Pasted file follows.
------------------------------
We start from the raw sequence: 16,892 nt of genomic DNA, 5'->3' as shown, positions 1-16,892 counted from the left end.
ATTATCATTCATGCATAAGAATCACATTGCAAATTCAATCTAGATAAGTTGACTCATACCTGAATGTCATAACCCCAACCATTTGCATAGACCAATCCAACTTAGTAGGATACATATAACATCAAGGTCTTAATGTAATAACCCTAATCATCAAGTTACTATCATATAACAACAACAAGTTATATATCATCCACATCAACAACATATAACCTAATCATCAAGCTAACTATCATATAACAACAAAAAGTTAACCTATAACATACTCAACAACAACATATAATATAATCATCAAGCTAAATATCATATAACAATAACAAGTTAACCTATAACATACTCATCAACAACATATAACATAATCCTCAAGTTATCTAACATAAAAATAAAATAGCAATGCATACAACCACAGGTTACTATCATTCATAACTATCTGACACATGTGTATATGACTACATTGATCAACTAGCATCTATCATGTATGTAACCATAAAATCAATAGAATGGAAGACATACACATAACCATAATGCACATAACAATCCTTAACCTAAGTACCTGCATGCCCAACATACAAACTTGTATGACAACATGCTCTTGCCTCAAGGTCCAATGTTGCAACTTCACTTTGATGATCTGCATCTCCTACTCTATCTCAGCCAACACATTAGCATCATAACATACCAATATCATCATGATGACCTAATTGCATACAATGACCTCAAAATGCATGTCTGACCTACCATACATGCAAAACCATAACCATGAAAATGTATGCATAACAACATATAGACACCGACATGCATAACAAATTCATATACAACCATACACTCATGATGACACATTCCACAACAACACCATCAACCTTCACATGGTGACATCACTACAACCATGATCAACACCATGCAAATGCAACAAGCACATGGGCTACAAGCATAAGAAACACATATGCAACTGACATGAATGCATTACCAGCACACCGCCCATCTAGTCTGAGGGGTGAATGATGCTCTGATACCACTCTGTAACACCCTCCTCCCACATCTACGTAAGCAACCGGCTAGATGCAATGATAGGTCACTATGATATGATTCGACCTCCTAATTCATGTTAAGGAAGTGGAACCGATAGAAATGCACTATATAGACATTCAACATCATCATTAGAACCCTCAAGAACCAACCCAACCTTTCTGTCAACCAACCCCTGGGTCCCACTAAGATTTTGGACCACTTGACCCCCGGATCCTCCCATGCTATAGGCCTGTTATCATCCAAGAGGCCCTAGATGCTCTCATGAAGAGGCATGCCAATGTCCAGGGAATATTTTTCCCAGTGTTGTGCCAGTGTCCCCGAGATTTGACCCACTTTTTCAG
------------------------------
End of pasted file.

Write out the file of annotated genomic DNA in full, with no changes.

We start from the raw sequence: 16,892 nt of genomic DNA, 5'->3' as shown, positions 1-16,892 counted from the left end.
ATTATCATTCATGCATAAGAATCACATTGCAAATTCAATCTAGATAAGTTGACTCATACCTGAATGTCATAACCCCAACCATTTGCATAGACCAATCCAACTTAGTAGGATACATATAACATCAAGGTCTTAATGTAATAACCCTAATCATCAAGTTACTATCATATAACAACAACAAGTTATATATCATCCACATCAACAACATATAACCTAATCATCAAGCTAACTATCATATAACAACAAAAAGTTAACCTATAACATACTCAACAACAACATATAATATAATCATCAAGCTAAATATCATATAACAATAACAAGTTAACCTATAACATACTCATCAACAACATATAACATAATCCTCAAGTTATCTAACATAAAAATAAAATAGCAATGCATACAACCACAGGTTACTATCATTCATAACTATCTGACACATGTGTATATGACTACATTGATCAACTAGCATCTATCATGTATGTAACCATAAAATCAATAGAATGGAAGACATACACATAACCATAATGCACATAACAATCCTTAACCTAAGTACCTGCATGCCCAACATACAAACTTGTATGACAACATGCTCTTGCCTCAAGGTCCAATGTTGCAACTTCACTTTGATGATCTGCATCTCCTACTCTATCTCAGCCAACACATTAGCATCATAACATACCAATATCATCATGATGACCTAATTGCATACAATGACCTCAAAATGCATGTCTGACCTACCATACATGCAAAACCATAACCATGAAAATGTATGCATAACAACATATAGACACCGACATGCATAACAAATTCATATACAACCATACACTCATGATGACACATTCCACAACAACACCATCAACCTTCACATGGTGACATCACTACAACCATGATCAACACCATGCAAATGCAACAAGCACATGGGCTACAAGCATAAGAAACACATATGCAACTGACATGAATGCATTACCAGCACACCGCCCATCTAGTCTGAGGGGTGAATGATGCTCTGATACCACTCTGTAACACCCTCCTCCCACATCTACGTAAGCAACCGGCTAGATGCAATGATAGGTCACTATGATATGATTCGACCTCCTAATTCATGTTAAGGAAGTGGAACCGATAGAAATGCACTATATAGACATTCAACATCATCATTAGAACCCTCAAGAACCAACCCAACCTTTCTGTCAACCAACCCCTGGGTCCCACTAAGATTTTGGACCACTTGACCCCCGGATCCTCCCATGCTATAGGCCTGTTATCATCCAAGAGGCCCTAGATGCTCTCATGAAGAGGCATGCCAATGTCCAGGGAATATTTTTCCCAGTGTTGTGCCAGTGTCCCCGAGATTTGACCCACTTTTTCAG